FBI director James Comey said during a Thursday hearing that the dispute between Apple and the FBI — regarding the unlocking of a cell phone that belonged to one of the shooters in the San Bernardino attacks last year — is the “hardest question I’ve seen in government,” the Associated Press tweeted Thursday.

Comey also said the case most likely won't be a trailblazer for any legal precedent in cases to come, Reuters reported. Comey wrote in a letter to Apple earlier this week that they should comply with the San Bernardino, California, investigation, in which the FBI called for the company to help break into the iPhone of shooter Syed Farook. Apple has refused to do so, citing wider privacy concerns.

Comey — who was made FBI director in 2013 but who has also served as Justice Department Deputy Attorney General and as U.S. attorney for the Southern District of New York and the Eastern District of Virginia — said the case revolves around the question of "who do we want to be, and how do we want to govern ourselves,” speaking before the House Intelligence Committee Thursday. He also said there have been “plenty” of negotiations between the FBI and Apple, and that the tech giant has been cooperative throughout the dispute.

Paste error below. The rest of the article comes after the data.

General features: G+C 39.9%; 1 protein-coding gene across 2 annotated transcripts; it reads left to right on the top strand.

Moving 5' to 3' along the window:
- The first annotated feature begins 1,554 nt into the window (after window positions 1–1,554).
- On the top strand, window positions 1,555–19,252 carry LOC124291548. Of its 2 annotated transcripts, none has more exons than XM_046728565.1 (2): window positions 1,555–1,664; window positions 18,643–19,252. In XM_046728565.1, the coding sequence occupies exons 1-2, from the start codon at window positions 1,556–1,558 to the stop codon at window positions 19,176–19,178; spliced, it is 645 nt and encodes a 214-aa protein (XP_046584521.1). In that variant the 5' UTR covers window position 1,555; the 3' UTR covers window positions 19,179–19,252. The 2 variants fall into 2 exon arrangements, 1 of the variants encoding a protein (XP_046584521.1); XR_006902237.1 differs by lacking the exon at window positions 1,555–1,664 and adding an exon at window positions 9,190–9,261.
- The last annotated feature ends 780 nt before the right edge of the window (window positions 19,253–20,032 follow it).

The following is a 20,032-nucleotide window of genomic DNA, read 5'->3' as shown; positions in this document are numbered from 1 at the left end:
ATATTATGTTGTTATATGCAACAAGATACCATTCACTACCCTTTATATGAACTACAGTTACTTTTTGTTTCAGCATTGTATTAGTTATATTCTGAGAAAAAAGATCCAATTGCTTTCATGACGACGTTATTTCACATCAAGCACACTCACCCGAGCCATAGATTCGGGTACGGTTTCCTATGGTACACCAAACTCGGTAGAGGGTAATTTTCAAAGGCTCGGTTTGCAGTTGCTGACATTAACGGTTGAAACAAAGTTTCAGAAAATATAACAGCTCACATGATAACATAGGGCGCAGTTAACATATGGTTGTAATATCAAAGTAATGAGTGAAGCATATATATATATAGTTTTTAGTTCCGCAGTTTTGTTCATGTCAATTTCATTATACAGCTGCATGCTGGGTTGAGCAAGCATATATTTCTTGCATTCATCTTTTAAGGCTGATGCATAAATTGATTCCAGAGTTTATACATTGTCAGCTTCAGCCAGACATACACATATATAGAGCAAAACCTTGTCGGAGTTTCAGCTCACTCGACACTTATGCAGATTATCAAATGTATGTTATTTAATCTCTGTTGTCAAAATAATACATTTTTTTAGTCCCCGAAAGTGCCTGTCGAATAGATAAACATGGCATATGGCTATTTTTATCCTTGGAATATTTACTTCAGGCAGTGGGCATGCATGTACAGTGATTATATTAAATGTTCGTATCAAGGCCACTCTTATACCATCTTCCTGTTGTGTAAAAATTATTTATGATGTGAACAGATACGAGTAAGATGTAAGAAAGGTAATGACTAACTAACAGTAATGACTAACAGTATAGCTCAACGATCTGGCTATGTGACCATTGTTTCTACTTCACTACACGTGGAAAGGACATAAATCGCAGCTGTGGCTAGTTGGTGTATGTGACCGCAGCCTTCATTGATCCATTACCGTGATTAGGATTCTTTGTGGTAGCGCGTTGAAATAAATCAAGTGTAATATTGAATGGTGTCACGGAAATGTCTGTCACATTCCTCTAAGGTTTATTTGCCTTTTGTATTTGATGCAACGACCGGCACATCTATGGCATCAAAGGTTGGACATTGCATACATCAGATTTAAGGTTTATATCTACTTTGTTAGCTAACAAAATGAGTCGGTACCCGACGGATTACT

Last week, a judge in California — where Apple is headquartered — ordered Apple to help the FBI, which Apple is expected to file an objection to Friday, the AP reported. While the broader policy question about how the government can access encrypted data most likely will be resolved in the legislative branch, the case between Apple and the FBI will be instructive to other courts.

The case dates back to a December shooting in California, where Farook and his wife went to a holiday party and killed 14 people, wounding 22, Reuters reported. Comey said the case is not “about trying to send a message.”

Apple has said it is being asked to essentially hack one of its own products, and that if they did, it would set a bad precedent for the future of the relationship between technology companies and law enforcement. Apple would take the case all the way to the U.S. Supreme Court if necessary, the company's CEO, Tim Cook, said this week.